We know that infecting third-party sites via code injection and other nefarious techniques is a popular technique for distributing malware, but just how widespread is the problem? New data from Google suggests that at least 7 per cent of sites in Australia have been infected with malicious code.
Google has added a new section to its issue-tracking Transparency Report listing the number of sites in countries around the world that have been flagged by its Safe Browsing feature as containing code that tries to install malicious software without the user's knowledge. According to the report, 7 per cent of the 64,906 sites it has recently scanned in Australia contained malware.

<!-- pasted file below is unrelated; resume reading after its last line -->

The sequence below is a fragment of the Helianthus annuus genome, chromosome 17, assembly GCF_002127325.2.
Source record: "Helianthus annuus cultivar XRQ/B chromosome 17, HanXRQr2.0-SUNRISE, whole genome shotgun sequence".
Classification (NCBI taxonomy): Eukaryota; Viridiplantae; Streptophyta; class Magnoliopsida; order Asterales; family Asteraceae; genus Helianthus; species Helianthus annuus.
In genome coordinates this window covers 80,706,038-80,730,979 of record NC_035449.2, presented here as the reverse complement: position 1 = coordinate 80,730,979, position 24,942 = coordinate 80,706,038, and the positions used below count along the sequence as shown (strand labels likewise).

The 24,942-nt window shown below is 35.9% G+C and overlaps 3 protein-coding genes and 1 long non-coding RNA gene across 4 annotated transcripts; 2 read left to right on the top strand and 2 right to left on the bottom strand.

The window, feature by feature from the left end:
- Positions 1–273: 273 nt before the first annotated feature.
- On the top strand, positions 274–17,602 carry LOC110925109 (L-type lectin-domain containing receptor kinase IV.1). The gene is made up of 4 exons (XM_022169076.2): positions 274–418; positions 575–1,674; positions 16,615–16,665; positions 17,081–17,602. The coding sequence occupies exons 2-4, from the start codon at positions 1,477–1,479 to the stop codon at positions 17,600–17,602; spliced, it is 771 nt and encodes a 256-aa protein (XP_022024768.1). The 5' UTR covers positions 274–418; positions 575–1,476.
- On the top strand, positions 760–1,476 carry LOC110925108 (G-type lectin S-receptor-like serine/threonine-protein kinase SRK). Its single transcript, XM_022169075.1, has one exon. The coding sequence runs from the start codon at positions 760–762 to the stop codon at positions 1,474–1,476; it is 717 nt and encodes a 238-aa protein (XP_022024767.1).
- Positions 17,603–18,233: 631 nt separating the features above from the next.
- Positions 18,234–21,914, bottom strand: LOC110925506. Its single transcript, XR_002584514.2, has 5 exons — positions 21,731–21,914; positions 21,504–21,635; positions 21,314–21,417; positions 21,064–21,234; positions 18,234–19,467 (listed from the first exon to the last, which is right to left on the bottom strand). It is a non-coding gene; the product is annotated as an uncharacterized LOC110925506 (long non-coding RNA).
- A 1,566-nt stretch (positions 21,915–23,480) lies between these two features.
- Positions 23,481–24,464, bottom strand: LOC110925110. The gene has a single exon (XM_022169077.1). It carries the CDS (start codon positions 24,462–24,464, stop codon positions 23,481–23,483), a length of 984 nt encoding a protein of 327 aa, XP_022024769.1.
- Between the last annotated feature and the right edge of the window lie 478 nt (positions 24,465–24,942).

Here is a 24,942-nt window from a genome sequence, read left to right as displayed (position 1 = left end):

Google's new tools also let you see those infections categorised by autonomous systems (networks controlled by a single entity), which in the Australian context is dominated by ISPs and large hosting providers. Over the last three months, NetRegistry and Connect Infobahn topped Google's listings for large providers (those with more than 1000 sites), with 10 per cent of sites hosted in those networks and scanned by Google being flagged as infected by Safe Browsing.
It's worth pointing out that this doesn't necessarily mean those providers are lax, since individual sites are typically managed by their owners, not the hosting provider, and Google only scans a tiny percentage of the active sites in any given network. The figures also oscillate frequently, suggesting a familiar pattern of vulnerabilities emerging, being exploited and then being patched,